Thursday, September 24, 2015


the learned gentleman?

September 24.  The British Library informed me, via facebook this morning, that today is the birthday of Horace Walpole.  We must mark the occasion somehow - why not with words.  But little praise - he disliked it so, and often took his friends (and enemies) to task for calling him intelligent or learned: 

"Pray, my dear child, don't compliment me any more upon my learning; there is nobody so superficial.  Except a little history, a little poetry, a little painting, and some divinity, I know nothing.  How should I?  I, who have always lived in the big busy world; who lie a-bed all the morning, calling it morning as long as you please; who sup in company; who have played at pharaoh half my life, and now at loo till two or three in the morning; who have always loved pleasure; haunted auctions - in short, who don't know so much astronomy as would carry me to Knightsbridge, nor more physic than a physician, nor in short anything that is called science.  If it were not that I lay up a little provision in summer, like the ant, I should be as ignorant as all the people I live with.  How I have laughed, when some of the Magazines have called me the learned gentleman!  Pray don't be like the Magazines."  (Volume III p.288)

He couldn't completely deny, though, that he was in fact smarter than the average bear, simply because he read books.  Often.  And couldn't help picking up something along the way.  In particular his wide-ranging nimble vocabulary, which continues to delight me as a reader.  Serendipity we have already discussed.  Likewise junkettaceous.  Other words he invented deserve mention (or re-mention, if I mentioned them already) and should, I think, become common parlance. Shall we write these first boldly just because we are able to do so?  Yes. It amplifies their singularity and magnificence:






immachinality  (relative helplessness where technology is concerned)

writative (as opposed to talkative)

dogmanity (as opposed to humanity)

turnippery (a country establishment, where turnips reside)

bookhood (Shall we use this in a sentence...?  "...a gentleman, who has a better opinion of my bookhood than I deserve."  Volume V p.390)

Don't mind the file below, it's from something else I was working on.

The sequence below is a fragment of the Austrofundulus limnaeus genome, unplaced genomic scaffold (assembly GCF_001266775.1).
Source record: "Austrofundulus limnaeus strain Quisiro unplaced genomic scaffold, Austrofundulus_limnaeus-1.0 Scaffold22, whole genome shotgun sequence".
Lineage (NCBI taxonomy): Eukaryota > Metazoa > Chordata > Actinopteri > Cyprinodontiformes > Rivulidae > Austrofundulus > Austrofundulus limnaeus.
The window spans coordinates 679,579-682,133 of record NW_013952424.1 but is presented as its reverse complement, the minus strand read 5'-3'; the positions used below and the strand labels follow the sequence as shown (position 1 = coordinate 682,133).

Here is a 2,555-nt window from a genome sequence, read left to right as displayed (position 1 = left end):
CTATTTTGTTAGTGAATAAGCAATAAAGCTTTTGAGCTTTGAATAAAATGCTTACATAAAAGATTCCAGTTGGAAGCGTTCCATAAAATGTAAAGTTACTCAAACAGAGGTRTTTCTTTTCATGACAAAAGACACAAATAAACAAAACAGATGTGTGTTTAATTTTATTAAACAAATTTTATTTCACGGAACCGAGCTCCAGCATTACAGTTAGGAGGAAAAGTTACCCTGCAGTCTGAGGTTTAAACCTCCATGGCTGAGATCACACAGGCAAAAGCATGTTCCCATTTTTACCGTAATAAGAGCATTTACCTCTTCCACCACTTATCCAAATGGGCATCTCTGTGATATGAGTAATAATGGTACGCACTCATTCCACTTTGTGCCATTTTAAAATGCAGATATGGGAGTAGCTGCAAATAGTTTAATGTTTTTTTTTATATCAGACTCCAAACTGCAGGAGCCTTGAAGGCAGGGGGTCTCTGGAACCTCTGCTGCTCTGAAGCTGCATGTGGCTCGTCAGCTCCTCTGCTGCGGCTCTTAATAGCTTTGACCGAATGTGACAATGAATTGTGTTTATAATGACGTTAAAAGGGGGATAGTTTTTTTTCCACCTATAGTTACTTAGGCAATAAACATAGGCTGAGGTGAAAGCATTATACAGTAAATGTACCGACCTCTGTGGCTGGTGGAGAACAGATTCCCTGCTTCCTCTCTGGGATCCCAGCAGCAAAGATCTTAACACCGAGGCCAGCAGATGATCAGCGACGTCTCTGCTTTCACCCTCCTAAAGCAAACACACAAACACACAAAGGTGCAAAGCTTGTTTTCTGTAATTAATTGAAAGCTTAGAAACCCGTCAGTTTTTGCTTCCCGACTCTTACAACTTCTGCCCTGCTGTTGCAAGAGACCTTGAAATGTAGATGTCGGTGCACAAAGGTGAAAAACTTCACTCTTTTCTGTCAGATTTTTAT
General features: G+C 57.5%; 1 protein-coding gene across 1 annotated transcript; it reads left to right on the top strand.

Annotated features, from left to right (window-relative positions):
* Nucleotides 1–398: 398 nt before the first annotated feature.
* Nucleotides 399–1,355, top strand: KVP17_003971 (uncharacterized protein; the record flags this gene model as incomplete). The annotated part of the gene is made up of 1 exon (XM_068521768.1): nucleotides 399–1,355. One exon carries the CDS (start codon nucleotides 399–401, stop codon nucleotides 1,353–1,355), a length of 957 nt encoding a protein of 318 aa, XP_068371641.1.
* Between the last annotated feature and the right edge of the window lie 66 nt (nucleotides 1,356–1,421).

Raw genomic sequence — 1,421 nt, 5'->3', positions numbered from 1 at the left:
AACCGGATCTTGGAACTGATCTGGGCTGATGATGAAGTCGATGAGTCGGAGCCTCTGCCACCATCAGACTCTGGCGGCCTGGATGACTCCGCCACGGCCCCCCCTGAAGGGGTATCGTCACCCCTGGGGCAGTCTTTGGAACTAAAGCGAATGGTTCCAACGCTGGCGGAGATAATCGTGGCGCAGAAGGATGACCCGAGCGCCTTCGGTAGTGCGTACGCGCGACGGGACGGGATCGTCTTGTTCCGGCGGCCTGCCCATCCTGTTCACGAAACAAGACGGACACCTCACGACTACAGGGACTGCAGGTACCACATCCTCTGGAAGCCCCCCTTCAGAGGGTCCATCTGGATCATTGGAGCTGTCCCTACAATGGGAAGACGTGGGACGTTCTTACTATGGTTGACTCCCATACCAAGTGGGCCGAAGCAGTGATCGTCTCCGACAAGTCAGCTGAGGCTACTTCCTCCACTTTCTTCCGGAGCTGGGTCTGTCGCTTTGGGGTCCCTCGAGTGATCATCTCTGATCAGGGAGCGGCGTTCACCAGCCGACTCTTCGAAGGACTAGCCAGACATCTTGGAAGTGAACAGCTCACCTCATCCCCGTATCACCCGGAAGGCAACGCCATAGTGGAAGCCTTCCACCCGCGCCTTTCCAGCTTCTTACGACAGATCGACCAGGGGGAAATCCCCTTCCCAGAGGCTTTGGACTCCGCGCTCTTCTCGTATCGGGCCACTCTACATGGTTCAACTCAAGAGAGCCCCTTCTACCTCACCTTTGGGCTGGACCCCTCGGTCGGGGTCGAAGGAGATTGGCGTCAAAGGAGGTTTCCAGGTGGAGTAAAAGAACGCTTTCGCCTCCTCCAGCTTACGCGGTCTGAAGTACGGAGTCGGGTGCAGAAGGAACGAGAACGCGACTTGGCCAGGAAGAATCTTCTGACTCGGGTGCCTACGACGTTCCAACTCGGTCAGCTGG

robberaceously (Again?  "...the door rattled and shook still more robberaceously." - it was not a robber, but rather an earthquake - Volume V p.362)

betweenity (One more - I can't resist, it feels so pertinent!  "I did not use to love September, with its betweenity of parched days and cold long evenings, but this has been all lustre and verdancy: I am sorry it is at its end." Volume VI p.489)

Some of his words had me reaching for a dictionary, in confusion:


And others I recognize and simply admire - writing them out, both in my diary and here, is a pleasure:


Torpid - what a great word!  O Horace Walpole, I will miss you, when I no longer visit you regularly on the page.  Which time approacheth, for I am still mired deep in Volume VIII of his Letters.  I don't want to finish, so I am putting off the inevitable, and besides, the summer backlog of to-be-read books grows ever more insistent.  Yes, it's true, I have been reading Other Things.  But those are for some future discussion.  For today, happy birthday, friend of letters - I won't say learned gentleman - thank you for your words, alive forever on the page.

Wednesday, September 09, 2015


serendipity in action

Do most people know that Horace Walpole coined the word serendipity?  I think it's common knowledge, but I want to mention two - to me - extraordinary examples of serendipity which have befallen my very own self within the last week.  They both involve books.  The first example, just one book.  The second, many.

Instance the first.  Late last week I was a few hours away from home, on my way to hear a well-known painter talk about her work and work habits.  I left early to take my time driving down, and to stop at an art supply store along the way.  After a prolonged visit to the art supply store, I really needed to find a bathroom (tmi?), so I stopped at a nearby bookshop, which I knew had a good bathroom.  Honestly, that was my only intention.  But.  Once inside, I couldn't help glancing around at the books.  Near the bathroom is a table of sale books - you know, publishers' remainders, at reduced prices.  I looked at a few art books.  Then, on a low shelf, the one nearest to the floor, I saw this: